Come summer, Princeton’s collegiate crowd clears out, making this the perfect time to enjoy the area’s quaint, brainy charm. Here’s where to go first.
Brick Farm Market
With a juice bar, a cheesemonger, house-dried sausages and polished-concrete floors, this lofty market feels more Brooklyn than Jersey. But in fact, Brick Farm Market has rather bucolic roots: It was founded last year by Robin and Jon McConaughy, owners of the nearby Double Brook Farm, as a place to sell the many sustainable products that come from their acres. The pair are somewhat new to the agro biz — they had one of those life-changing Michael Pollan moments a decade ago — and their fresh perspective is what makes this place so memorable. Just 15 minutes from downtown Princeton, it’s worthy of a stop for a snack, a meal, or ingredient-gathering on your way back to Philly.
Go here for: A hip twist on a country farm stand. 65 East Broad Street, Hopewell.
Some Princetonians care as much about high couture as they do high culture, as evidenced by the staying power of this glossy women’s shop that has been around for more than 20 years. This isn’t your average boutique: Rolling racks hold apparel, bags and shoes from the most Vogue-approved brands, including Lanvin’s flared dresses, Phillip Lim’s fringed leather bombers and Givenchy’s handbags. Even if you don’t buy, go to browse the well-edited collection, and to maybe catch a glimpse of Zoë’s most loyal customer, a cutting-edge local fashionista who happens to be 92.
Go here for: The legendary end-of-season sales, during which basically everything is 70 percent off. 11 Hulfish Street, Princeton.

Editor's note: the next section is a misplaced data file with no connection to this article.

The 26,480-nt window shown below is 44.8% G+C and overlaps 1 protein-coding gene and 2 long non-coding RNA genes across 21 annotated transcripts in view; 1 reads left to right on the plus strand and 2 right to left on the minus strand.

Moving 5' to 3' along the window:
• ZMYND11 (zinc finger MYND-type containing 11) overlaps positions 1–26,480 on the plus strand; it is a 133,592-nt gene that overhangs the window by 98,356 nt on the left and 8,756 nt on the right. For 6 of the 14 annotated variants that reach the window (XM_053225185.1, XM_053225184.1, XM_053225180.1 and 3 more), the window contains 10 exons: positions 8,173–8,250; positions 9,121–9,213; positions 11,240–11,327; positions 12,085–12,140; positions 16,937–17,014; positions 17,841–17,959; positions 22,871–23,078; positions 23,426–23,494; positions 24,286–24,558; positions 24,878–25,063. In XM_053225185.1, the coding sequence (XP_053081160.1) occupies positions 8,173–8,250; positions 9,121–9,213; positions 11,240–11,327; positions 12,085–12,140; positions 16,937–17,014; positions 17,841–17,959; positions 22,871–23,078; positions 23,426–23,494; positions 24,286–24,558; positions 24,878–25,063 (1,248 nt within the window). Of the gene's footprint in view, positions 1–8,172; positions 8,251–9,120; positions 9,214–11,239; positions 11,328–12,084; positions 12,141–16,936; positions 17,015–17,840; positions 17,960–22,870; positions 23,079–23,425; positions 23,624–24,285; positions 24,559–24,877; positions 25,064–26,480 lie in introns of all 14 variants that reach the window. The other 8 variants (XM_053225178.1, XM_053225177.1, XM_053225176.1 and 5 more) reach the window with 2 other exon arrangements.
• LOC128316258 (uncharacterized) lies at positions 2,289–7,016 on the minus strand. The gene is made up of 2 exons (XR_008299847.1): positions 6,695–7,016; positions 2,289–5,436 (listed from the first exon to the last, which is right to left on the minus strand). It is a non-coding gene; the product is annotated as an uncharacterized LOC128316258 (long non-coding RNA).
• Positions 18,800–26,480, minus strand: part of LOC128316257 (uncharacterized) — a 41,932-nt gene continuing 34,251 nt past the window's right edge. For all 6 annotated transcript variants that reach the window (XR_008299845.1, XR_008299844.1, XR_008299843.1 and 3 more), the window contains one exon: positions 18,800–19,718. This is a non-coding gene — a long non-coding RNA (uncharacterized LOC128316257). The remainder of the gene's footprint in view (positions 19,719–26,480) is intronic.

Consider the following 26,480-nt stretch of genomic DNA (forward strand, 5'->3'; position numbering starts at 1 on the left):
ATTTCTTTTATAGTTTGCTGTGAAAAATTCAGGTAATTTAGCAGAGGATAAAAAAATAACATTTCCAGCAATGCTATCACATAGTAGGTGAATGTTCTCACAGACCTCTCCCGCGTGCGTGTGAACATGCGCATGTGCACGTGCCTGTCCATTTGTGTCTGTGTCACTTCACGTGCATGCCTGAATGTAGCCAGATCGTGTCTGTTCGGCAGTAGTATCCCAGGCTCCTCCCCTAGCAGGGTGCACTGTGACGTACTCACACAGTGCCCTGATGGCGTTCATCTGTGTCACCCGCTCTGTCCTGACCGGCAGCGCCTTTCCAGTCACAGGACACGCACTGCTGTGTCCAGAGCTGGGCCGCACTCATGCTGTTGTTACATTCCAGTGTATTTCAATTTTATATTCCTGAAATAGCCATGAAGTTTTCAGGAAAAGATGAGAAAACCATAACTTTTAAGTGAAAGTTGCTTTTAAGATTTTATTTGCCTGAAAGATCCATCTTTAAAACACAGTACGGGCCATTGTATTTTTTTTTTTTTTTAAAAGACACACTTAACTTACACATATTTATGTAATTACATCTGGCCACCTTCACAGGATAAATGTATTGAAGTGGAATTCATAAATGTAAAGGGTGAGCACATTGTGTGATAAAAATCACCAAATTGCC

Princeton University Art Museum
This is considered one of the top university-owned art museums in the country, and the collection is as era-spanning as Janson’s History of Art, with some impressive headliners: Monet, Fra Angelico, de Kooning and Warhol, to name a few. It’s located just across from Nassau Street, Princeton’s main retail drag; a quick trip will pull you onto the must-visit leafy campus.
Go here for: Gratis culture — admission to the museum is free. McCormick Hall, Princeton.
The Farmhouse Store
The owners of this popular home and gift store have an eye for goods that are artsy and handcrafted but still totally casual and cute. To wit: light fixtures made from old crates, non-cheesy Shore house wall accents, whimsical throw pillows, and wooden propellers outfitted with clocks that would make any home office cool.
Go here for: Gifts. The staff is notably friendly and helpful and will steer you to the perfect find, whether it be jewelry, tableware or something one-of-a-kind. 43 Hulfish Street, Princeton.
The Cloak & Dagger
Set in an old colonial with a beckoning red door, Cloak & Dagger has all the trappings of a cozy independent bookstore, but with a twist: It only carries mystery books. The owners can point out the many genres, from cozies (PG-rated stories) to gumshoes, noirs, classics, historic, young adult and thrillers. (Despite the breadth, Agatha Christie is still the top seller.) They also have great games and puzzles.
Go here for: The kids. Nothing can get a young’un hooked on reading like a good whodunit. 349 Nassau Street, Princeton.
Originally published as “Beyond the Ivy” in the July 2014 issue of Philadelphia magazine.
Photography by Jauhien Sasnou.